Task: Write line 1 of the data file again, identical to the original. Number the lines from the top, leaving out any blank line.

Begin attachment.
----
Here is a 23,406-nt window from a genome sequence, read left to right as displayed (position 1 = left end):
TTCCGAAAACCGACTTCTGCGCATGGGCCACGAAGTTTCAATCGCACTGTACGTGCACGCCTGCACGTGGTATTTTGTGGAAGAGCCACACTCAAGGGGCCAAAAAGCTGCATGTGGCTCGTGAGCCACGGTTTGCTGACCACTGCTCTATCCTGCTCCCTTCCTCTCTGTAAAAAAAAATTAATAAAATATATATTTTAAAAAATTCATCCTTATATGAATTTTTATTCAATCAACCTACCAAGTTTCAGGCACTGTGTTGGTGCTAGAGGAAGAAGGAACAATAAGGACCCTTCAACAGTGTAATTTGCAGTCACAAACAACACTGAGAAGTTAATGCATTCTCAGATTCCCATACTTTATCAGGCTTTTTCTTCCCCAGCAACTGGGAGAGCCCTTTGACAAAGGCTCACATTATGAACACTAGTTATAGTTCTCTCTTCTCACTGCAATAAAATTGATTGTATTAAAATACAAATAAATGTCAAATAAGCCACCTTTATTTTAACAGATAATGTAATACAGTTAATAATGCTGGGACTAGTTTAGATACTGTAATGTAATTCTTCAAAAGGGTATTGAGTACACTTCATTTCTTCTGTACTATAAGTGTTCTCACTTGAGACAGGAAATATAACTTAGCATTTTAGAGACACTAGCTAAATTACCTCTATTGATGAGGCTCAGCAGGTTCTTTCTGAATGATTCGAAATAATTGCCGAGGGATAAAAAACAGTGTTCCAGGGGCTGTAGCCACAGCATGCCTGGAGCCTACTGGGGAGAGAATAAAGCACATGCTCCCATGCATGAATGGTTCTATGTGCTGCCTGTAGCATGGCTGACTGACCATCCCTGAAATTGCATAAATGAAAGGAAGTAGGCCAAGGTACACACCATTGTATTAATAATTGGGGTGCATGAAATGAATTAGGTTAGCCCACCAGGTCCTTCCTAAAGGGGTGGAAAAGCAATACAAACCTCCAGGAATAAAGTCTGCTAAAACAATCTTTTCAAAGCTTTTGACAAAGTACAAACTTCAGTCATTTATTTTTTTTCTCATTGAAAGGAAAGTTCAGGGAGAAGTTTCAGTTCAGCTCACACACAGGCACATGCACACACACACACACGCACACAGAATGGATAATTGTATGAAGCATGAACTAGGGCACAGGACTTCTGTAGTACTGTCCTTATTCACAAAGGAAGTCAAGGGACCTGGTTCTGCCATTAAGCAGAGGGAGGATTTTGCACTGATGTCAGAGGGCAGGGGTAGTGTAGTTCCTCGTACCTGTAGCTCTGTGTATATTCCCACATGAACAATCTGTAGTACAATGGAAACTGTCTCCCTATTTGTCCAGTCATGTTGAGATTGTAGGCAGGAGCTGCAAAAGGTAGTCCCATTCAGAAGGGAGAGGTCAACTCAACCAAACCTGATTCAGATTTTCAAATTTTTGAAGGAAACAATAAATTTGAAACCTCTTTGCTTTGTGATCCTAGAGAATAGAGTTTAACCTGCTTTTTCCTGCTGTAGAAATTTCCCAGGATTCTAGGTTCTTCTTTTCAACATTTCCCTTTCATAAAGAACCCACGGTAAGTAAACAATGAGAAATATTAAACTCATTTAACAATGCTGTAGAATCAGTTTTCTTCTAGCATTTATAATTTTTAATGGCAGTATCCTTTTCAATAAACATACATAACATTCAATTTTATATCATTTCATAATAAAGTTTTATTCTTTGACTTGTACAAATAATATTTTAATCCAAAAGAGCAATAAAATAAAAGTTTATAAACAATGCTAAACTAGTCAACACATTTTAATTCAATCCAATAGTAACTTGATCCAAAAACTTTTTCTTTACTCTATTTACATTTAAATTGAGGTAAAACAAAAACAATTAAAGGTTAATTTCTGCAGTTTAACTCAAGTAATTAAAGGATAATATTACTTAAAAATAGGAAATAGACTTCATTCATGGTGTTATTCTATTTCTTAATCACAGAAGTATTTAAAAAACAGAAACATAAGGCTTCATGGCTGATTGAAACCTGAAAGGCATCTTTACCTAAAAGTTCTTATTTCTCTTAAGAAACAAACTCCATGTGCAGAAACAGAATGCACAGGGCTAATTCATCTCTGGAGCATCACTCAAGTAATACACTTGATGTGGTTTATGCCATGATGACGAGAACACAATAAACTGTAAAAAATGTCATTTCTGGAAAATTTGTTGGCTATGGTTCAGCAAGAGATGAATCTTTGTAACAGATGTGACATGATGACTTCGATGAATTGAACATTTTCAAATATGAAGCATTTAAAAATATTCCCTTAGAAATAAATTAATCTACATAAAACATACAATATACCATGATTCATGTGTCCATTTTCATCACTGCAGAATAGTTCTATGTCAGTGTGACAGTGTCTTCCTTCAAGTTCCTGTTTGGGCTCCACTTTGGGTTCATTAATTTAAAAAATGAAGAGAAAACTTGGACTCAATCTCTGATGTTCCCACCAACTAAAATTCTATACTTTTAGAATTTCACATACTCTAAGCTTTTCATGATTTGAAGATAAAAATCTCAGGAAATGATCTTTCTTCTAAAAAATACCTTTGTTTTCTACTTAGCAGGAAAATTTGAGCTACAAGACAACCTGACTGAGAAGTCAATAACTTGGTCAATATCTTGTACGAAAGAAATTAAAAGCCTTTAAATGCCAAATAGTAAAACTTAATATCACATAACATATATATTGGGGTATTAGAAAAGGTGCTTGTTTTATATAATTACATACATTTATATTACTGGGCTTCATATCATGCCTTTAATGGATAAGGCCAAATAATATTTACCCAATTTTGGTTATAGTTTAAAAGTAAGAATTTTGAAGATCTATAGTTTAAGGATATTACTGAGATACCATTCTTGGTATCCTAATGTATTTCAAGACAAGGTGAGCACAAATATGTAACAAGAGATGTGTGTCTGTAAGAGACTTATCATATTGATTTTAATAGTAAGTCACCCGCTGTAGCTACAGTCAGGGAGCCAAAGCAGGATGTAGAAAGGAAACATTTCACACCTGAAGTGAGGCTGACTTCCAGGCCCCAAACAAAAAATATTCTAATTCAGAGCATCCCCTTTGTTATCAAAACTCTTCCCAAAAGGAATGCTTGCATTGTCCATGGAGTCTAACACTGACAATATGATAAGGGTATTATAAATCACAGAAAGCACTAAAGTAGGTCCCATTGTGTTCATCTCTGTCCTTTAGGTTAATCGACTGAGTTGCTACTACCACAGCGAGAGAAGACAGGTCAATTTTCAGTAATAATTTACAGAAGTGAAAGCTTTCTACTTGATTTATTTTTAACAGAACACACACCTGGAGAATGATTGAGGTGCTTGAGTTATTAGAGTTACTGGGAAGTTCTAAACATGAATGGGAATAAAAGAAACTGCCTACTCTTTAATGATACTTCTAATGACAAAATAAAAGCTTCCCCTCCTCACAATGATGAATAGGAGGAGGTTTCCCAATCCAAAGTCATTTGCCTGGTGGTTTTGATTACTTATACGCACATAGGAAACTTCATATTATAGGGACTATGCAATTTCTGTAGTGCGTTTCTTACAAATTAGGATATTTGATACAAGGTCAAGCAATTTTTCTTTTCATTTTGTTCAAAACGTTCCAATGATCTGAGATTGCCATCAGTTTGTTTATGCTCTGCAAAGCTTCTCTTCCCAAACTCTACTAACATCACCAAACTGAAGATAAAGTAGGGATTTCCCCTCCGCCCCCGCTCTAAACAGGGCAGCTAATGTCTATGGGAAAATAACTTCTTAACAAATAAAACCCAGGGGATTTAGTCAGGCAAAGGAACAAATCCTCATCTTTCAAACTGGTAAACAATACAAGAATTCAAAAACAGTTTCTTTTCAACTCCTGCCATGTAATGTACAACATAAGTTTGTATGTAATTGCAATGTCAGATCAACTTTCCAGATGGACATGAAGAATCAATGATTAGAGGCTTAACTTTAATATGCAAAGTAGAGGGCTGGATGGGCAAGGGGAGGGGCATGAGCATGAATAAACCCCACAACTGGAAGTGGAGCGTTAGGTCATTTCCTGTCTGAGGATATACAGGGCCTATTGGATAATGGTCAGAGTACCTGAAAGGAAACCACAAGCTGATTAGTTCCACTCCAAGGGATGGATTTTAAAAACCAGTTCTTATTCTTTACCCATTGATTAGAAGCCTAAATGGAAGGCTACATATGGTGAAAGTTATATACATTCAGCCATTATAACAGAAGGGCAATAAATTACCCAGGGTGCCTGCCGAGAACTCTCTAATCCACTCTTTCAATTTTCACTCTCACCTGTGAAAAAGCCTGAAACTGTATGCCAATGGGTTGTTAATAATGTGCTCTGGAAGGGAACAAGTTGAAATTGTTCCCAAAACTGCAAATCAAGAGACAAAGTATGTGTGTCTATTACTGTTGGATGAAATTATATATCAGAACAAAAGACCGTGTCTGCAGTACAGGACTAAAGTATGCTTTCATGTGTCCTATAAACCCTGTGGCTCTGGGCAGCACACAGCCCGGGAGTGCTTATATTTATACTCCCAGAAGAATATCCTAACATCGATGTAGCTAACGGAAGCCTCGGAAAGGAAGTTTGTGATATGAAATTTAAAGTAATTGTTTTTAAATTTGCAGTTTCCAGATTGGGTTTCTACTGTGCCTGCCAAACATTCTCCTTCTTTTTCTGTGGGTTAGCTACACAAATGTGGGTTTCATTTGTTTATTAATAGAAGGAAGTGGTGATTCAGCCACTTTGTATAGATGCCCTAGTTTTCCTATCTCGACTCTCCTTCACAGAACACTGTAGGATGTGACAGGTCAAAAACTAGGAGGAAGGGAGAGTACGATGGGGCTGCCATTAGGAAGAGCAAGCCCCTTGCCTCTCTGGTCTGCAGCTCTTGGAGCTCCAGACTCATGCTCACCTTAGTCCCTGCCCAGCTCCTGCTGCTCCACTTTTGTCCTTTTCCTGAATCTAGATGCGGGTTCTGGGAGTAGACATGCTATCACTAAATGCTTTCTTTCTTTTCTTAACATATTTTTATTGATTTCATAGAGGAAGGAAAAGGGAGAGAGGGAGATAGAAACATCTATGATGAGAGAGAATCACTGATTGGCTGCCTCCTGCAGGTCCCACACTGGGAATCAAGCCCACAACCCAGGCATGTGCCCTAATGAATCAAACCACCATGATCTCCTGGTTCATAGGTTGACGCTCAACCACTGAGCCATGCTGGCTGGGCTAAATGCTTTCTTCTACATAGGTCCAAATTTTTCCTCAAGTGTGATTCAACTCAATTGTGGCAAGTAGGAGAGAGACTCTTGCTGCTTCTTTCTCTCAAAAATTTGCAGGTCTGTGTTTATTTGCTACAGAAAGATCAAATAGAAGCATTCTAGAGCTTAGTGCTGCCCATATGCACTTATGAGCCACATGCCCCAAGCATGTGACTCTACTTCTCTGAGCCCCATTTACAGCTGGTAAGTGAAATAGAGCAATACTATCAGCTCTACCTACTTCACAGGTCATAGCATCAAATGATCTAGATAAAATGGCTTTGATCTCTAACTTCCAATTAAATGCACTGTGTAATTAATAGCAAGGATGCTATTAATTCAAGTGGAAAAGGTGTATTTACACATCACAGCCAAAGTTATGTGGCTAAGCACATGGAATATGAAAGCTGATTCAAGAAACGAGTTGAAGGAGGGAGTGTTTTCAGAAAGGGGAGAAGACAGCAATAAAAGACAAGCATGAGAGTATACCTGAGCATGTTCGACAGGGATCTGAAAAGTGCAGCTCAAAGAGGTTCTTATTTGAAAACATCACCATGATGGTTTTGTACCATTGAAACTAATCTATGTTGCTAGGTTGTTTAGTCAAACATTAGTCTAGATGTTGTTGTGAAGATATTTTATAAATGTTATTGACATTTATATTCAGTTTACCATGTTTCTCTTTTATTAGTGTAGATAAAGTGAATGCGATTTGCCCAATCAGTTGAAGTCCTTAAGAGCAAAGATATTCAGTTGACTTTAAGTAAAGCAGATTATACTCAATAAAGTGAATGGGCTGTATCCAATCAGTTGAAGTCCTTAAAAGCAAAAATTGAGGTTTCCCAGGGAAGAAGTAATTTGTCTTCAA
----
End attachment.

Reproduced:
Here is a 23,406-nt window from a genome sequence, read left to right as displayed (position 1 = left end):